Useful Tree Species for Eastern Africa
a species selection tool based on the VECEA Map
Zanzibar-Inhambane lowland rain forest (Fo)
Zanzibar-Inhambane lowland rain forest has a main canopy that is almost evergreen and up to 20 m high. Emergents are 40 m or taller.
This forest differs from Guineo-Congolian rain forests in greater degrees of bud protection, less developed drip-tips of leaves and low numbers of epiphytes. Zanzibar-Inhambane lowland rain forests differ from Zanzibar-Inhambane transitional rain forests ( Fg ) by occurring at lower altitudes (< 900 m) and having no admixture of Afromontane species (White 1983 p. 186).
Zanzibar-Inhambane lowland rain forests were formerly extensively developed along the lower parts of the eastern highlands arc (especially the Nguru, Uluguru and Usambara Mts. of Tanzania), but only small fragments remain. Similar forests occur further inland as exclaves of the Zanzibar-Inhambane floristic region in other floristic regions such as on the Malawi Hills (within the Zambezian region) or near Tavetta (within the Somalia-Masai region; its presence is a result from the high water table in that location; White 1983 p. 186).
The main species recorded to occur within this vegetation type are listed below. Clicking the name of any of these species will open the page for that species on the Agroforestry Species Switchboard. Between brackets the English vernacular name of the species and the documented country distribution of the species (B=Burundi, E=Ethiopia, K=Kenya, M=Malawi, R=Rwanda, T=Tanzania, U=Uganda, Z=Zambia) is provided.
Based on information on species presence in national manifestations of vegetation types, each species was classified as a regionally dominant, characteristic, present or marginal species for a vegetation type (Read more ...)
Products and environmental services of tree species
Documented products and environmental services for the tree species occurring in this vegetation type (Fo) are listed below. Clicking the name of any of these species will open the page for that species on the Agroforestry Species Switchboard. Between brackets information is given on the status of each species ('dom' indicates dominant species, 'cha' characteristic species, 'pre' other species and 'mar' species of marginal occurrence), the English vernacular name of the species and the documented country distribution of the species (B=Burundi, E=Ethiopia, K=Kenya, M=Malawi, R=Rwanda, T=Tanzania, U=Uganda, Z=Zambia).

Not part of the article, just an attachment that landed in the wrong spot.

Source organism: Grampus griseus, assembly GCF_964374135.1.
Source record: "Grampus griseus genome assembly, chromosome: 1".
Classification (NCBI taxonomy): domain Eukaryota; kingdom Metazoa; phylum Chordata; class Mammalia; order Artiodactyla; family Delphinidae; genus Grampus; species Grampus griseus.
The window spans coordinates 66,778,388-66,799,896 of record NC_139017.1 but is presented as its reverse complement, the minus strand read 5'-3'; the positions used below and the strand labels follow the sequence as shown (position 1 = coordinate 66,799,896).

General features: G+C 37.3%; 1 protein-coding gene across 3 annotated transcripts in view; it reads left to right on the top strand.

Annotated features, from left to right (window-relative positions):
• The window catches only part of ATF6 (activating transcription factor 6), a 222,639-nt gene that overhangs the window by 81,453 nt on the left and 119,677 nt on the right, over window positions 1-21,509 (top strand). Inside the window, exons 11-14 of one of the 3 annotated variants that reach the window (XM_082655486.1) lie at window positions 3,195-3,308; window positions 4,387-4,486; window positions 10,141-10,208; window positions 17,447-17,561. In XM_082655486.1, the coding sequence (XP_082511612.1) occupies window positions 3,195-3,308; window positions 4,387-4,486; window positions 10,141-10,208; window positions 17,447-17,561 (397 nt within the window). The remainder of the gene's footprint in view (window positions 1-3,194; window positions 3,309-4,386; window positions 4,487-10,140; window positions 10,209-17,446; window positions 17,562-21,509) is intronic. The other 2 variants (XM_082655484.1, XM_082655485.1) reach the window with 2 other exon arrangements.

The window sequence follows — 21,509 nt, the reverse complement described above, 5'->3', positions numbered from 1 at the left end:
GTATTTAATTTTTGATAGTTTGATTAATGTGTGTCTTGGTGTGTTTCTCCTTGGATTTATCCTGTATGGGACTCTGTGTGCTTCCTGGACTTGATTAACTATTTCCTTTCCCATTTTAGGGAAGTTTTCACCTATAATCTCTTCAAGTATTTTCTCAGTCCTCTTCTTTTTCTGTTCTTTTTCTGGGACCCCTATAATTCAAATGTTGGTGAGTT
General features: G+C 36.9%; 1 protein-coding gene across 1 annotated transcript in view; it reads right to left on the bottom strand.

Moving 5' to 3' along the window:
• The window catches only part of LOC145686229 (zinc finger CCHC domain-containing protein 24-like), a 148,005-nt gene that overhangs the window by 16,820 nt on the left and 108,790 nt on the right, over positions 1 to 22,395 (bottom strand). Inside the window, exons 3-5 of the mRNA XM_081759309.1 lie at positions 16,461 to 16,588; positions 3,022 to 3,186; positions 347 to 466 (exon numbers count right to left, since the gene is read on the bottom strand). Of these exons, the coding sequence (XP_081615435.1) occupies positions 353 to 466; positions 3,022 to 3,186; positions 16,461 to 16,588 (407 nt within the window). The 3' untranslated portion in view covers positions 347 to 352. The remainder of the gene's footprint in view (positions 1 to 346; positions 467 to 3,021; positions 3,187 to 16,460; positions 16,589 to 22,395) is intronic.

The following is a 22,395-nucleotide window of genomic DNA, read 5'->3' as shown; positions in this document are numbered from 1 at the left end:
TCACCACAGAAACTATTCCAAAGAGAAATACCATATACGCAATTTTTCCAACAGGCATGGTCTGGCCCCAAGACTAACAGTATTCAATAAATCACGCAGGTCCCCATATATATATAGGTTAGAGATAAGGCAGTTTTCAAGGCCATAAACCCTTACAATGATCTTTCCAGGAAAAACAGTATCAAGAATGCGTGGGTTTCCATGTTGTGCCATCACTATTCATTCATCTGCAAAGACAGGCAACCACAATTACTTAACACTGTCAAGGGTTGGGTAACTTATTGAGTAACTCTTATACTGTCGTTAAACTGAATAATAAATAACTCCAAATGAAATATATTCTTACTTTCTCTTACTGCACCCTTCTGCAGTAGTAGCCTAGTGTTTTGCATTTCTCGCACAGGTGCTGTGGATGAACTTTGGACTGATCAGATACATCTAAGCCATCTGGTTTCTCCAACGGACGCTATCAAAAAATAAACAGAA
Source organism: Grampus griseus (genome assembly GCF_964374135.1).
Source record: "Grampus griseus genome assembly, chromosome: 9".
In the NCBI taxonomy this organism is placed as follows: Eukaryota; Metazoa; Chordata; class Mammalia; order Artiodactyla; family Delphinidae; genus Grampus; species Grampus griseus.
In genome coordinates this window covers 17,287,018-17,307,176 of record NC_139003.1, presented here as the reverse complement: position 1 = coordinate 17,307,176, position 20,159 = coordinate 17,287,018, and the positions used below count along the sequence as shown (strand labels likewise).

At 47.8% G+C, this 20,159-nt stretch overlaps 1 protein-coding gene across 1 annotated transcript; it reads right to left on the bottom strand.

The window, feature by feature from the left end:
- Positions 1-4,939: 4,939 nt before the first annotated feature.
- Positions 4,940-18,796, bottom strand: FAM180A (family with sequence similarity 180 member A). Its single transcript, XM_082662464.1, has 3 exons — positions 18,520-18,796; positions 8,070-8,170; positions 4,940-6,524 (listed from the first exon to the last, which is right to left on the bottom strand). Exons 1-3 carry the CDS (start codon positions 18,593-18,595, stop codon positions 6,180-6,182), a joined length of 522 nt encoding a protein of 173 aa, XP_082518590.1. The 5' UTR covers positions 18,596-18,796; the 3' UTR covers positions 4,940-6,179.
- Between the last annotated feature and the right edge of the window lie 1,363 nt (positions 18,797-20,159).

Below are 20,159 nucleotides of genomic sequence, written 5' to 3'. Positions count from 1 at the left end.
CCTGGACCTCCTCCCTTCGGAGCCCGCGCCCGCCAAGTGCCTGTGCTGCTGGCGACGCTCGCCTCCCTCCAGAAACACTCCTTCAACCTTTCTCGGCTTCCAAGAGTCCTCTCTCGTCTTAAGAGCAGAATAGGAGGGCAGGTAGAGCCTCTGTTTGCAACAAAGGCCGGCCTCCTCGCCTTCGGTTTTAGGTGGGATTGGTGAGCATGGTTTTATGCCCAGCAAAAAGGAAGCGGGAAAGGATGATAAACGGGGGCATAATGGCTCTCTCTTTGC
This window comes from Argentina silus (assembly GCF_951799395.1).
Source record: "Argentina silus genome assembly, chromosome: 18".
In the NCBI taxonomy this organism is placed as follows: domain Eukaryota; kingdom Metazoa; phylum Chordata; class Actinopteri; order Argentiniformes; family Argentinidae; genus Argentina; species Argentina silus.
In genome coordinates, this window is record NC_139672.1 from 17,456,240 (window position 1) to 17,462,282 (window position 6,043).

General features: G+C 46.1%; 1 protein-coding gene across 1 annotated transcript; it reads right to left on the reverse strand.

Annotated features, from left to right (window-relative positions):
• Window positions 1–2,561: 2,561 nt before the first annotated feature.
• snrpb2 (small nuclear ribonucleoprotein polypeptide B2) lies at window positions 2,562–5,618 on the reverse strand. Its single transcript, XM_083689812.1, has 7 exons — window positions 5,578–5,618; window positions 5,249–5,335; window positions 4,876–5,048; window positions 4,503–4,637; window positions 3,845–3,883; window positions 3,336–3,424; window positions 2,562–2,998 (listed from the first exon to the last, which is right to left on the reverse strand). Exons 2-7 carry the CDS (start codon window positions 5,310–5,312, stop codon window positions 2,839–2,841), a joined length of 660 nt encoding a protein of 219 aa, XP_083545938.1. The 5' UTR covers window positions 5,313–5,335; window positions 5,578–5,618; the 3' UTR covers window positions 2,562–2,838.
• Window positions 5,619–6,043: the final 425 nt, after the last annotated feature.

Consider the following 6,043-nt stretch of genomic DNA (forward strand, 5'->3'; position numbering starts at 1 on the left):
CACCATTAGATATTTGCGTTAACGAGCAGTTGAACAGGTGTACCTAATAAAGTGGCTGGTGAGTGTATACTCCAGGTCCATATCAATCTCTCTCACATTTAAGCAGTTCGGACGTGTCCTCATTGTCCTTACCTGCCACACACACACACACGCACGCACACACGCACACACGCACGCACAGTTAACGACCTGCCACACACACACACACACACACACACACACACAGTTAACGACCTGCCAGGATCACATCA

- Timber, Furniture, Construction
- Poles, Posts
- Flooring, Panelling
- Veneer, Plywood
- Tools, Tool handles, Shafts
- Carvings, Utensils, Walking stick, Bow, Arrow
- Boat building
- Farm implements
- Edible fruit, Edible nut, Edible seed
- Seasoning, Flavouring
- Drink, Soup
- Edible oil, Edible gum, Edible inner bark
- Ornamental, Avenue tree
- Nitrogen fixation
- Soil conservation, Soil improvement
- River bank, Sand stabilization
- Fibre, Weaving, Rope
- Thatch, Roofing, Mats, Baskets
- Resin, Gum, Glue, Latex
- Tannin, Dye
- Live fence, Dead fence
- Traditional uses
- Boundary marking
- Veterinary medicine, Vermifuge
- Toxin, Insecticide, Repellent
- Cosmetic, Soap, Perfume, Oil
For more detailed information about the species occurrences see this excel workbook. It provides country specific information on species composition for this vegetation type. It also allows you to select a subset of useful tree species to provide desired products and services. For each species links to a number of websites / databases with information about this species are provided as well.
The table shows the area (km2) of the vegetation type and the percentage of this area explicitly designated for biodiversity, species or landscape protection (A) and areas designated for both protection and sustainable use objectives (B). Only the nationally designated protected areas were included.
|PNV||Area (km2)||A (%)||B (%)|
A) Include the IUCN categories I - IV; B) Include the IUCN categories V - VI and the protected areas without IUCN classification. Read more